I was behind my wife as she leaned over the railing, her arm stretched out, palm opened. I swear the Pope looked directly at her. His alabaster skin glistened in the sunlight and there was blush of pink roosting upon his cheeks. I saw him focus on her hand and he leaned our way, his hand out and brushed it over my wife's as well as those eager fingers wagging like the tails of happy puppies for the mere pat on the head from the master of the house.

Click! Click! Click!

My skepticism of religion melted away the day I witnessed Pope John Paul II

I shot fast. One never knows if he gets the shot at the moment. In those days, it was all film. There was no instant approval of the image. My Nikon Fotomic T, ancient by today's standards, top of the line in those days, didn't fail me.

When we did develop the film there it was. My wife's hand being touched by the Pope.

Skeptics of religion as well as the idea that any human can contain the elixir of omnipotence would scoff at the idea of standing in jammed crowds for hours to be "blessed" by the man who wears the Shoes of the Fisherman, alleged by dogma to be the Ambassador of God on earth.

My wife is a born Catholic, raised in the religion and a graduate of a women's Catholic College, St. Theresa in Winona, Minn. I'm a "body-bag-catholic" who joined the religion on my way to Vietnam so I wouldn't die without a body bag because "no preferences," I was informed, most likely would be the last ones to get a bag.

My skepticism for religion melted away that day.

There was something wonderful about this man--this Polish priest who loved mountain climbing and survived the Nazis, who, upon finding out he had been named Pope, continued on his kayaking vacation and finished serving life before donning the "Shoes Of The Fisherman" and becoming the shepherd of a billion people worldwide.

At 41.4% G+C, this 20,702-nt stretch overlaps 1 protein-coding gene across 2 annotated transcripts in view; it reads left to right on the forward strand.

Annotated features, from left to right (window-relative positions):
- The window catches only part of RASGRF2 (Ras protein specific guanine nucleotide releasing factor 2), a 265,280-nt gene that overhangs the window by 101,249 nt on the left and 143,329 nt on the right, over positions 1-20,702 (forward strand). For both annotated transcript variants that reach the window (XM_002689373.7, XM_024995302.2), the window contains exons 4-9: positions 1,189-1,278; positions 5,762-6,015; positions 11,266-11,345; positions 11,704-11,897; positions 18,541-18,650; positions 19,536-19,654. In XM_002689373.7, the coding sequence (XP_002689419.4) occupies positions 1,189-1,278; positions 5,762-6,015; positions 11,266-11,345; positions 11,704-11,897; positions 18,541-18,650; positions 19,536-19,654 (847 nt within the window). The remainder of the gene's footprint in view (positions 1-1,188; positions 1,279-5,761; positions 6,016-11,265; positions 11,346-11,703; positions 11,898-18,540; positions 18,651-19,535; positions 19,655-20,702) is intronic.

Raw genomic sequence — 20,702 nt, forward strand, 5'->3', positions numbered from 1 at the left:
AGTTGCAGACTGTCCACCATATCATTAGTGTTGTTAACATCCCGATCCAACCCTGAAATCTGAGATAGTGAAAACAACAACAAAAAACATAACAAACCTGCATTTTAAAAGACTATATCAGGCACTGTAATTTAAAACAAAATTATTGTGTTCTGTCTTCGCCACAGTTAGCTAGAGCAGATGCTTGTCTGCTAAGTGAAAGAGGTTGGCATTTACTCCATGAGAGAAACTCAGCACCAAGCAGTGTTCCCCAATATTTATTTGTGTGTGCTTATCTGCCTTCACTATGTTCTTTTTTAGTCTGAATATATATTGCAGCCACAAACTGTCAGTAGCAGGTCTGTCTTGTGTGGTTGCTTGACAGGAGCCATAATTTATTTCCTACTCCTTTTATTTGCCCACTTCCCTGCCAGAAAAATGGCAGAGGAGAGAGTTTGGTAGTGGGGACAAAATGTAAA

As the Pope lies in Spiritual State, I think of his body in sweet, innocent repose. He was that kind of man in life. Atop the Popemobile, he was not a dynasty--an unreachable person with thick walls of "I'm-great-and-you're-a-speck of dust" aura about him. He was one of us. He was humus. He was of the earth, and you felt that seeping from his every pore.

I met with world leader Ronald Reagan

I have had the opportunity in my life to be near some of the world's leaders. I met with Ronald Reagan and Gerald Ford on separate occasions, and, because of their trappings and auras, one felt intimidated in their presence, if for no other reason than the intense searching and security prior to the meeting, and the countless people telling you what you could and couldn't do. Of course, there was the demeanor of the individual. There was something distant about them. You were, in political terms, just anothe vote. You were a faceless being.

Not true with the Pope.

You were a lamb. He was the shepherd.

You felt warm in his arms, even though they might have only been his eyes touching you, they lifted you up to his chest and hugged you, warmed your insides, melted the crusty skepticism of your athetistic soul and told you it was okay to be who you were.

There was unconditional love in the Pope's being.

My wife still beams to this day when she says: "The Pope once touched me."

Pope John Paul will never die

Today, millions have seen his body. I assume he still radiate in death what he did in life--hope for all of us to learn to love ourselves and others just a little more.

In my own way, the Pope touched me.

He will never die, for love just doesn't know how to do that.


Vigils For Pope John Paul II
Local Church St. Stanislaus on Seventh Street in The East Village, NYC (right down the street from us)
Prayer Vigil at St. Peter's In Rome


Go To April 2 Story: "A Case For Benevolent Kings"